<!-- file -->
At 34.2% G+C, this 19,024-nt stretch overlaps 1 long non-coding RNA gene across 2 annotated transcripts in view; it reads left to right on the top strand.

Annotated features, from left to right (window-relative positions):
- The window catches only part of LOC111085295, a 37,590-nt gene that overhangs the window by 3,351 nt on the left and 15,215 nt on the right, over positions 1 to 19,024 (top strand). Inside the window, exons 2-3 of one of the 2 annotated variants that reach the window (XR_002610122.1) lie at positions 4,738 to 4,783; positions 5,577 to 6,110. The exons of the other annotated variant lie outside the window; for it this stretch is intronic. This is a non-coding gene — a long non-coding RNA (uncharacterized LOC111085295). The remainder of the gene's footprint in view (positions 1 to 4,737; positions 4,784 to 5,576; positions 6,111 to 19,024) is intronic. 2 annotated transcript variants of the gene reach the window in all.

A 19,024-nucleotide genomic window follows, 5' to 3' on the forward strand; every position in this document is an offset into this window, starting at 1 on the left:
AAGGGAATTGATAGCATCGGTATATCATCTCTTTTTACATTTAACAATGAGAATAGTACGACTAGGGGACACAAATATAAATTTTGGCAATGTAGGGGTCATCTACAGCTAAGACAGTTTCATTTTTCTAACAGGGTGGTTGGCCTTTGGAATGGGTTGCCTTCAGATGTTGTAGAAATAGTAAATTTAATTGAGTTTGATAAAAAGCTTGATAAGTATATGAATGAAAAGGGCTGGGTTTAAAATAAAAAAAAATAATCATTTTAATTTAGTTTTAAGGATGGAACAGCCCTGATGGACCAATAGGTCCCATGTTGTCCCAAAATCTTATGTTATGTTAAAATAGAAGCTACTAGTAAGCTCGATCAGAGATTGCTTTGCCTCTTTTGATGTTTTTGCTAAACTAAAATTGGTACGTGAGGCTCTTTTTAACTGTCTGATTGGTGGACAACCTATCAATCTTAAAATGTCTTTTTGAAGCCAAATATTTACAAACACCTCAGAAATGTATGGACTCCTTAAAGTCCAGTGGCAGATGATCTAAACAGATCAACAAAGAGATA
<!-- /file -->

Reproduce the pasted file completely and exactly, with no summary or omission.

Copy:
At 34.2% G+C, this 19,024-nt stretch overlaps 1 long non-coding RNA gene across 2 annotated transcripts in view; it reads left to right on the top strand.

Annotated features, from left to right (window-relative positions):
- The window catches only part of LOC111085295, a 37,590-nt gene that overhangs the window by 3,351 nt on the left and 15,215 nt on the right, over positions 1 to 19,024 (top strand). Inside the window, exons 2-3 of one of the 2 annotated variants that reach the window (XR_002610122.1) lie at positions 4,738 to 4,783; positions 5,577 to 6,110. The exons of the other annotated variant lie outside the window; for it this stretch is intronic. This is a non-coding gene — a long non-coding RNA (uncharacterized LOC111085295). The remainder of the gene's footprint in view (positions 1 to 4,737; positions 4,784 to 5,576; positions 6,111 to 19,024) is intronic. 2 annotated transcript variants of the gene reach the window in all.

A 19,024-nucleotide genomic window follows, 5' to 3' on the forward strand; every position in this document is an offset into this window, starting at 1 on the left:
AAGGGAATTGATAGCATCGGTATATCATCTCTTTTTACATTTAACAATGAGAATAGTACGACTAGGGGACACAAATATAAATTTTGGCAATGTAGGGGTCATCTACAGCTAAGACAGTTTCATTTTTCTAACAGGGTGGTTGGCCTTTGGAATGGGTTGCCTTCAGATGTTGTAGAAATAGTAAATTTAATTGAGTTTGATAAAAAGCTTGATAAGTATATGAATGAAAAGGGCTGGGTTTAAAATAAAAAAAAATAATCATTTTAATTTAGTTTTAAGGATGGAACAGCCCTGATGGACCAATAGGTCCCATGTTGTCCCAAAATCTTATGTTATGTTAAAATAGAAGCTACTAGTAAGCTCGATCAGAGATTGCTTTGCCTCTTTTGATGTTTTTGCTAAACTAAAATTGGTACGTGAGGCTCTTTTTAACTGTCTGATTGGTGGACAACCTATCAATCTTAAAATGTCTTTTTGAAGCCAAATATTTACAAACACCTCAGAAATGTATGGACTCCTTAAAGTCCAGTGGCAGATGATCTAAACAGATCAACAAAGAGATA